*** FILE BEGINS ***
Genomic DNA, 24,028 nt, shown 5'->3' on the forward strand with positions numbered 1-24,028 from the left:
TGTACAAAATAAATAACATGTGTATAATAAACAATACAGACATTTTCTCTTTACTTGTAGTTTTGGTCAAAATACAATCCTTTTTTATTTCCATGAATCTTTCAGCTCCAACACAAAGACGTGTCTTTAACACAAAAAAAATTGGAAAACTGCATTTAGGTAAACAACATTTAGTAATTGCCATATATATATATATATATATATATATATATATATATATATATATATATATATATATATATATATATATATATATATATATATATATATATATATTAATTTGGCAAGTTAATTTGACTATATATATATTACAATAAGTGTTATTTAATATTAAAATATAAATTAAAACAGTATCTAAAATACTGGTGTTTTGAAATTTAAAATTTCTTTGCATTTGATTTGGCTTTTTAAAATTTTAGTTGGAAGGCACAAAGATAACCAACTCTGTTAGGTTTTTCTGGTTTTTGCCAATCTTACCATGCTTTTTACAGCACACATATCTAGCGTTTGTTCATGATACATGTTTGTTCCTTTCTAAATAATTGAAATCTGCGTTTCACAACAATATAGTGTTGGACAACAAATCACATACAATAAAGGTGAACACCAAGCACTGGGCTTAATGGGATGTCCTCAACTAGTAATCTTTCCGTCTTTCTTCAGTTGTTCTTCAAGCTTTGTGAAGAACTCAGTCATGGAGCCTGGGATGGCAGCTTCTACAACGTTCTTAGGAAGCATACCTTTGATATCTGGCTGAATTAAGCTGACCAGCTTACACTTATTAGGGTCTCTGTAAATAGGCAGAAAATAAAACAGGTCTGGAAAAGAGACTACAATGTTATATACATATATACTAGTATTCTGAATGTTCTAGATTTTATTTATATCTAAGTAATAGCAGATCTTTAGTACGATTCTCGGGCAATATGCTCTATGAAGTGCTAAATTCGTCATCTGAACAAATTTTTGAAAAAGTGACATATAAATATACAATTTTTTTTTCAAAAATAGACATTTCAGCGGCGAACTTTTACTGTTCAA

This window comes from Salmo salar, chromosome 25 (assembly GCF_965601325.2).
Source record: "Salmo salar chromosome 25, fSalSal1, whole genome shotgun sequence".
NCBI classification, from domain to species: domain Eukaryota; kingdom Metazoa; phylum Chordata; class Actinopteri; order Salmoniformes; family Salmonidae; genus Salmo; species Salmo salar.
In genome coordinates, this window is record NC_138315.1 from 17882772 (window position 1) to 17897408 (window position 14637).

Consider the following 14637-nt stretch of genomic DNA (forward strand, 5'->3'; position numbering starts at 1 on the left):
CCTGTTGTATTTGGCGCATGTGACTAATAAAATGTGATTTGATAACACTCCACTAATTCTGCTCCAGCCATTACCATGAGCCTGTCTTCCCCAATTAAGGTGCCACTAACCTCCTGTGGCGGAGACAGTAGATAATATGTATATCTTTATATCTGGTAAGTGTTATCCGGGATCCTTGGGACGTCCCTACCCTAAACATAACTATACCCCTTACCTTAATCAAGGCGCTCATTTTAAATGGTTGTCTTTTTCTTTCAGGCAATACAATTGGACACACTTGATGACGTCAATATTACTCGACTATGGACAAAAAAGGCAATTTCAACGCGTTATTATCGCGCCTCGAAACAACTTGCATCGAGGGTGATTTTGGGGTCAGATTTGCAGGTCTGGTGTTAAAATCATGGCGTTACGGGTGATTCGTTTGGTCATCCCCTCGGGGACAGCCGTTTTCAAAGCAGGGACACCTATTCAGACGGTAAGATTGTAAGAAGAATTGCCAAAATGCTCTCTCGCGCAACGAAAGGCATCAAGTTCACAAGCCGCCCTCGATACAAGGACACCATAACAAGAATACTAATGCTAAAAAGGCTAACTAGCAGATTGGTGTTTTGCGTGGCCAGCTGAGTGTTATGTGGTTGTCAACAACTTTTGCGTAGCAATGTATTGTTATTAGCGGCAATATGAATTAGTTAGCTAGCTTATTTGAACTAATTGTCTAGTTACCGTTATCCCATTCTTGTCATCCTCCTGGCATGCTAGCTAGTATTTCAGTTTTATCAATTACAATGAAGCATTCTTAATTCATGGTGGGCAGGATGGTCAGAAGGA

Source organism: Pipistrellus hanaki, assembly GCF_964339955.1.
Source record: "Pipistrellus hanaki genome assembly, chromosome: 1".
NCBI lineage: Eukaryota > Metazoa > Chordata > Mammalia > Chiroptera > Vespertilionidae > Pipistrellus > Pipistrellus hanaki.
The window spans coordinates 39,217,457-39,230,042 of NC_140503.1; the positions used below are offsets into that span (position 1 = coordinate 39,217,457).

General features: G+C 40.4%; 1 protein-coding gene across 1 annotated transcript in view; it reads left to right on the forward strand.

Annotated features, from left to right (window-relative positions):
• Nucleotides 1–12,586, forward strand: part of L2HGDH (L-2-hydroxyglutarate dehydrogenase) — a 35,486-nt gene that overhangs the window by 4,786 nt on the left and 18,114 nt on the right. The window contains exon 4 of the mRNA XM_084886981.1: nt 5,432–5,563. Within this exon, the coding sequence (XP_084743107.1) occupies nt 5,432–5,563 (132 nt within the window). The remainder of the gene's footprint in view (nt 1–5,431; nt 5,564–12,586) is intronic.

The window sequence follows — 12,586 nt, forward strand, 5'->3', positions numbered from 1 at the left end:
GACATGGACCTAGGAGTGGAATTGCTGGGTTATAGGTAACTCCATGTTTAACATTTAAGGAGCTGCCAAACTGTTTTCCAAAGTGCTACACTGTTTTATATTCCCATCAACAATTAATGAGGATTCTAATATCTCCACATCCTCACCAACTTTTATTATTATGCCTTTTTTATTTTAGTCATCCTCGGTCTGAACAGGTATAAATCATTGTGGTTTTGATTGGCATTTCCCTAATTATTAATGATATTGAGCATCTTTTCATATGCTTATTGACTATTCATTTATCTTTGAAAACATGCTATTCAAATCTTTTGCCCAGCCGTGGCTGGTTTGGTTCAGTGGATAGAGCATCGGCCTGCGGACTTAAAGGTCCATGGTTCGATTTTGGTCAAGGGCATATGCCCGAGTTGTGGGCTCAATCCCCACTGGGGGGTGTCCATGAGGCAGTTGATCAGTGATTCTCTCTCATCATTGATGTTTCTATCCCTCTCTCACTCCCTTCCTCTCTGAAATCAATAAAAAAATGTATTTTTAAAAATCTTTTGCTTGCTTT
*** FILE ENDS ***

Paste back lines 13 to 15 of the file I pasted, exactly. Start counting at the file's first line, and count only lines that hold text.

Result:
General features: G+C 40.4%; 1 protein-coding gene across 1 annotated transcript in view; it reads left to right on the forward strand.

Annotated features, from left to right (window-relative positions):
• Nucleotides 1–12,586, forward strand: part of L2HGDH (L-2-hydroxyglutarate dehydrogenase) — a 35,486-nt gene that overhangs the window by 4,786 nt on the left and 18,114 nt on the right. The window contains exon 4 of the mRNA XM_084886981.1: nt 5,432–5,563. Within this exon, the coding sequence (XP_084743107.1) occupies nt 5,432–5,563 (132 nt within the window). The remainder of the gene's footprint in view (nt 1–5,431; nt 5,564–12,586) is intronic.